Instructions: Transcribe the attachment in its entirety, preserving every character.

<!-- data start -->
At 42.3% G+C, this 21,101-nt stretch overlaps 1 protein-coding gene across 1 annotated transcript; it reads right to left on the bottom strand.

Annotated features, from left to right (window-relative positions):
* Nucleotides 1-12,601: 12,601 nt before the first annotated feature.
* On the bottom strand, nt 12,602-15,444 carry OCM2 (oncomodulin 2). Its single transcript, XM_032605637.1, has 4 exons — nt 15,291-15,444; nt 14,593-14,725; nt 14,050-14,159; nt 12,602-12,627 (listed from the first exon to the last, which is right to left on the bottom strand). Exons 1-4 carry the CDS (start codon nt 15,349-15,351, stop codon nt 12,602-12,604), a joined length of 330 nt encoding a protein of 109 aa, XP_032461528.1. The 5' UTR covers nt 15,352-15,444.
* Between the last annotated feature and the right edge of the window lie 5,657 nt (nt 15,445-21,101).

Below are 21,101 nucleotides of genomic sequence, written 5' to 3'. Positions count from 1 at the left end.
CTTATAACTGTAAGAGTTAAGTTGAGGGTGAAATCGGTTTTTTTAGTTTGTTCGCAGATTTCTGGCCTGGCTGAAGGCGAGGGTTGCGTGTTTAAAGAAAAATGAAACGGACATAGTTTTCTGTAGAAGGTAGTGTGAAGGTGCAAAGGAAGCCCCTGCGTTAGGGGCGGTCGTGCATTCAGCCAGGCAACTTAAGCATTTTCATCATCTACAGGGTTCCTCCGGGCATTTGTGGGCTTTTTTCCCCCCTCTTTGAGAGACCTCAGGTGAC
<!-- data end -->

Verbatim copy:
At 42.3% G+C, this 21,101-nt stretch overlaps 1 protein-coding gene across 1 annotated transcript; it reads right to left on the bottom strand.

Annotated features, from left to right (window-relative positions):
* Nucleotides 1-12,601: 12,601 nt before the first annotated feature.
* On the bottom strand, nt 12,602-15,444 carry OCM2 (oncomodulin 2). Its single transcript, XM_032605637.1, has 4 exons — nt 15,291-15,444; nt 14,593-14,725; nt 14,050-14,159; nt 12,602-12,627 (listed from the first exon to the last, which is right to left on the bottom strand). Exons 1-4 carry the CDS (start codon nt 15,349-15,351, stop codon nt 12,602-12,604), a joined length of 330 nt encoding a protein of 109 aa, XP_032461528.1. The 5' UTR covers nt 15,352-15,444.
* Between the last annotated feature and the right edge of the window lie 5,657 nt (nt 15,445-21,101).

Below are 21,101 nucleotides of genomic sequence, written 5' to 3'. Positions count from 1 at the left end.
CTTATAACTGTAAGAGTTAAGTTGAGGGTGAAATCGGTTTTTTTAGTTTGTTCGCAGATTTCTGGCCTGGCTGAAGGCGAGGGTTGCGTGTTTAAAGAAAAATGAAACGGACATAGTTTTCTGTAGAAGGTAGTGTGAAGGTGCAAAGGAAGCCCCTGCGTTAGGGGCGGTCGTGCATTCAGCCAGGCAACTTAAGCATTTTCATCATCTACAGGGTTCCTCCGGGCATTTGTGGGCTTTTTTCCCCCCTCTTTGAGAGACCTCAGGTGAC